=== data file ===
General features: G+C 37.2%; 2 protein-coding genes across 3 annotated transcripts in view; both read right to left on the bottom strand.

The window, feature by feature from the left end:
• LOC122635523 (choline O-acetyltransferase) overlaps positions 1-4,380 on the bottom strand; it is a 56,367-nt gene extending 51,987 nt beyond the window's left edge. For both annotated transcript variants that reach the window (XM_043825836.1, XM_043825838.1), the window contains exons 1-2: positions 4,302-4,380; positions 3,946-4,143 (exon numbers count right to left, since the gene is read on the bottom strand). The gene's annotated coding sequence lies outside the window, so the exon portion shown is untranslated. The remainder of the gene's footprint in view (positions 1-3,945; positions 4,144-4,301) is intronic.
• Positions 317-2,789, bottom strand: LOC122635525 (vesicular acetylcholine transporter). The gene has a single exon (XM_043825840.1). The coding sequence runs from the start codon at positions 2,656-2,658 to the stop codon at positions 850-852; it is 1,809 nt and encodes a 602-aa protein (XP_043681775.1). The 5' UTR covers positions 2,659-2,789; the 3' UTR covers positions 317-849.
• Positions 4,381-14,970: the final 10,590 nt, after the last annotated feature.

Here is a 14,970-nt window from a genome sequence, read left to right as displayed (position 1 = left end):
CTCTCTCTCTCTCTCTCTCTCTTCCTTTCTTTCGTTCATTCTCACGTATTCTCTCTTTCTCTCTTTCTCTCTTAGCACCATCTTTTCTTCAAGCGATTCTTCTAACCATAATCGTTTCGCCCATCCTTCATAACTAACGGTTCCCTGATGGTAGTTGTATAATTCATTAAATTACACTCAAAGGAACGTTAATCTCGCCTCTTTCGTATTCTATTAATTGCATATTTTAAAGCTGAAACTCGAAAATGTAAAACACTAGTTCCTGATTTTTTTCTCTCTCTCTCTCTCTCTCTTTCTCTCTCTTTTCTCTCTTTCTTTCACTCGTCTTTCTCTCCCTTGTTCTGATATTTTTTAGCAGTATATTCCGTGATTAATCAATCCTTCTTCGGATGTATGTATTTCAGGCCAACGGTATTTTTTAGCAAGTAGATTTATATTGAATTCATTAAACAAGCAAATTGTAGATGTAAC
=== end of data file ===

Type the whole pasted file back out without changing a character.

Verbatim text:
General features: G+C 37.2%; 2 protein-coding genes across 3 annotated transcripts in view; both read right to left on the bottom strand.

The window, feature by feature from the left end:
• LOC122635523 (choline O-acetyltransferase) overlaps positions 1-4,380 on the bottom strand; it is a 56,367-nt gene extending 51,987 nt beyond the window's left edge. For both annotated transcript variants that reach the window (XM_043825836.1, XM_043825838.1), the window contains exons 1-2: positions 4,302-4,380; positions 3,946-4,143 (exon numbers count right to left, since the gene is read on the bottom strand). The gene's annotated coding sequence lies outside the window, so the exon portion shown is untranslated. The remainder of the gene's footprint in view (positions 1-3,945; positions 4,144-4,301) is intronic.
• Positions 317-2,789, bottom strand: LOC122635525 (vesicular acetylcholine transporter). The gene has a single exon (XM_043825840.1). The coding sequence runs from the start codon at positions 2,656-2,658 to the stop codon at positions 850-852; it is 1,809 nt and encodes a 602-aa protein (XP_043681775.1). The 5' UTR covers positions 2,659-2,789; the 3' UTR covers positions 317-849.
• Positions 4,381-14,970: the final 10,590 nt, after the last annotated feature.

Here is a 14,970-nt window from a genome sequence, read left to right as displayed (position 1 = left end):
CTCTCTCTCTCTCTCTCTCTCTTCCTTTCTTTCGTTCATTCTCACGTATTCTCTCTTTCTCTCTTTCTCTCTTAGCACCATCTTTTCTTCAAGCGATTCTTCTAACCATAATCGTTTCGCCCATCCTTCATAACTAACGGTTCCCTGATGGTAGTTGTATAATTCATTAAATTACACTCAAAGGAACGTTAATCTCGCCTCTTTCGTATTCTATTAATTGCATATTTTAAAGCTGAAACTCGAAAATGTAAAACACTAGTTCCTGATTTTTTTCTCTCTCTCTCTCTCTCTCTTTCTCTCTCTTTTCTCTCTTTCTTTCACTCGTCTTTCTCTCCCTTGTTCTGATATTTTTTAGCAGTATATTCCGTGATTAATCAATCCTTCTTCGGATGTATGTATTTCAGGCCAACGGTATTTTTTAGCAAGTAGATTTATATTGAATTCATTAAACAAGCAAATTGTAGATGTAAC